The panda, or more accurately known as the Giant Panda, is arguably one of the most appealing animals on earth. It is a true bear native to central-western and south western China, and due to loss of habitat and low birth rate it is now a conservation reliant, endangered species. The Panda's closest living relative - besides the red panda - is the spectacled bear of South America.
The western world first learned of the giant panda in 1869 when the French missionary Armand David received a skin from a hunter on 11 March 1869. The first living giant panda to be seen outside China was by the German zoologist Hugo Weigold, who purchased a cub in 1916. In 1938, five giant pandas were sent to London, but no more to follow for the next half of the century due to the Second World War and its repercussions.
The giant panda is an endangered species because it is threatened by continued habitat loss and by a very low birthrate both in the wild and in captivity. Furthermore, the giant panda has been a target for poaching by locals since ancient times and then by foreigners since it was introduced to the West. Thankfully, starting in the 1930s, foreigners were unable to poach giant pandas in China because of the Second Sino-Japanese War and the Chinese Civil War, but pandas still remained a source of soft furs for the locals. The population boom in China after 1949 created further stress on the pandas' habitat, and the subsequent famines led to the increased hunting of wildlife, including the Giant Pandas.
The Wolong National Nature Reserve was set up by the PRC government in 1958 to save the declining panda population, but few advances in the conservation of pandas were made, due to inexperience and insufficient knowledge of Giant Panda ecology. Many believed that the best way to save the pandas was to cage them. As a result, pandas were caged at any sign of decline, and suffered further from the terrible conditions. Because of pollution and destruction of their natural habitat, along with segregation due to caging, reproduction of wild pandas was severely limited. But things began to change in the 1990s, when several laws (including gun control and the removal of resident humans from the reserves) helped the chances of survival for pandas. With these renewed efforts and improved conservation methods, wild pandas have started to increase in numbers in some areas, even though they still are classified as a rare species.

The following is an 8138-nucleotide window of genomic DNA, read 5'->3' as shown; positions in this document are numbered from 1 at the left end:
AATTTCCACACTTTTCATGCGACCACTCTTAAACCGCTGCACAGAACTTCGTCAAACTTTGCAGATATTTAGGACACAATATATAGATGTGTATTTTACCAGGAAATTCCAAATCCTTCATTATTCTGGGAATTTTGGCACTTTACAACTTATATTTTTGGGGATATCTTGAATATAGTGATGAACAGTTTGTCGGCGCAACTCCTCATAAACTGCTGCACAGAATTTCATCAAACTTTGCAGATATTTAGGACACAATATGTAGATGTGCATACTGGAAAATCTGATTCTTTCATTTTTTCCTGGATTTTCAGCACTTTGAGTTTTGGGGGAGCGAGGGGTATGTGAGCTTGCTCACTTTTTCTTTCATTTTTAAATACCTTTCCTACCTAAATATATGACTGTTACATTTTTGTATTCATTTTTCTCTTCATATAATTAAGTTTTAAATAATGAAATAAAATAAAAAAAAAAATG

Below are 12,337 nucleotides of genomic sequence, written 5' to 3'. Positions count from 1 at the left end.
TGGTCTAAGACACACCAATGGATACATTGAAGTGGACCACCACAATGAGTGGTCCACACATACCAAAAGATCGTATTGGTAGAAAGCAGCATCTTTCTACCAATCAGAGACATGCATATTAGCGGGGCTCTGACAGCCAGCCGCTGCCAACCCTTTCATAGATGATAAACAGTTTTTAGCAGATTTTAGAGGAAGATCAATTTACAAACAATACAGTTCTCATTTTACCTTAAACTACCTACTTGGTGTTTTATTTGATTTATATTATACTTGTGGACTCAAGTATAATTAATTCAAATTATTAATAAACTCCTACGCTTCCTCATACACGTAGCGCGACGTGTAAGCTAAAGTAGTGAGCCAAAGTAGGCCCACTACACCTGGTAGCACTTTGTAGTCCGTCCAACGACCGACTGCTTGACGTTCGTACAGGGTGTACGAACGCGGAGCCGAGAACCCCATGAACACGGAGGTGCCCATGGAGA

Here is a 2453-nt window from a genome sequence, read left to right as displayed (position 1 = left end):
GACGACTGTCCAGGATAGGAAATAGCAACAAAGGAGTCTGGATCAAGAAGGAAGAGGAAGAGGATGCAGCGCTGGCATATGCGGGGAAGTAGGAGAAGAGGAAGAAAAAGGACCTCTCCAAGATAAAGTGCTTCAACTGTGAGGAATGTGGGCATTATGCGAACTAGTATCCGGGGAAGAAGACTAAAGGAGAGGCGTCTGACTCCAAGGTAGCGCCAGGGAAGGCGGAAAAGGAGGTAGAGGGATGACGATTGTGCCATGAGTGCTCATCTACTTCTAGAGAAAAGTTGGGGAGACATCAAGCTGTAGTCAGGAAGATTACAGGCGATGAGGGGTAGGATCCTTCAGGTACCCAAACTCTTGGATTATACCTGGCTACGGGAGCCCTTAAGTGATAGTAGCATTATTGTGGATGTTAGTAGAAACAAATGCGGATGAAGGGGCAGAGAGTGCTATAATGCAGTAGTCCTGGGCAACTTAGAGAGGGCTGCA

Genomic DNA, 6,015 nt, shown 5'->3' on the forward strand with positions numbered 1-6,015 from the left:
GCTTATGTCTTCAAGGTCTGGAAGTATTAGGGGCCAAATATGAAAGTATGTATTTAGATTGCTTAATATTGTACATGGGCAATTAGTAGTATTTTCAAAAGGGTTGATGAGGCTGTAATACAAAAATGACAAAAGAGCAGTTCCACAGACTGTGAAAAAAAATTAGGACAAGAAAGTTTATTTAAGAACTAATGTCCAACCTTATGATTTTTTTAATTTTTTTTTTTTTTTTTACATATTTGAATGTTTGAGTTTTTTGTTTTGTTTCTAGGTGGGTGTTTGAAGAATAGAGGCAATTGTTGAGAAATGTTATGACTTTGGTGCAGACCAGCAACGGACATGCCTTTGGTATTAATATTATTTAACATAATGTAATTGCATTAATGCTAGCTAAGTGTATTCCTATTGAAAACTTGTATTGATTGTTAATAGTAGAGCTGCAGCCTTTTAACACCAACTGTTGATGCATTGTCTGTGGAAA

Not all conservationists agree that the money spent on conserving pandas is money well spent. Chris Packham has argued that breeding pandas in captivity is pointless because there is not enough habitat left to sustain them. He argues that the money spent on pandas would be better spent elsewhere, and has said that he would eat the last panda if he could have all the money that has been spent on panda conservation put back on the table to do more sensible things with, though he has apologized for upsetting people who like pandas. He points out that "The panda is possibly one of the grossest wastes of conservation money in the last half century."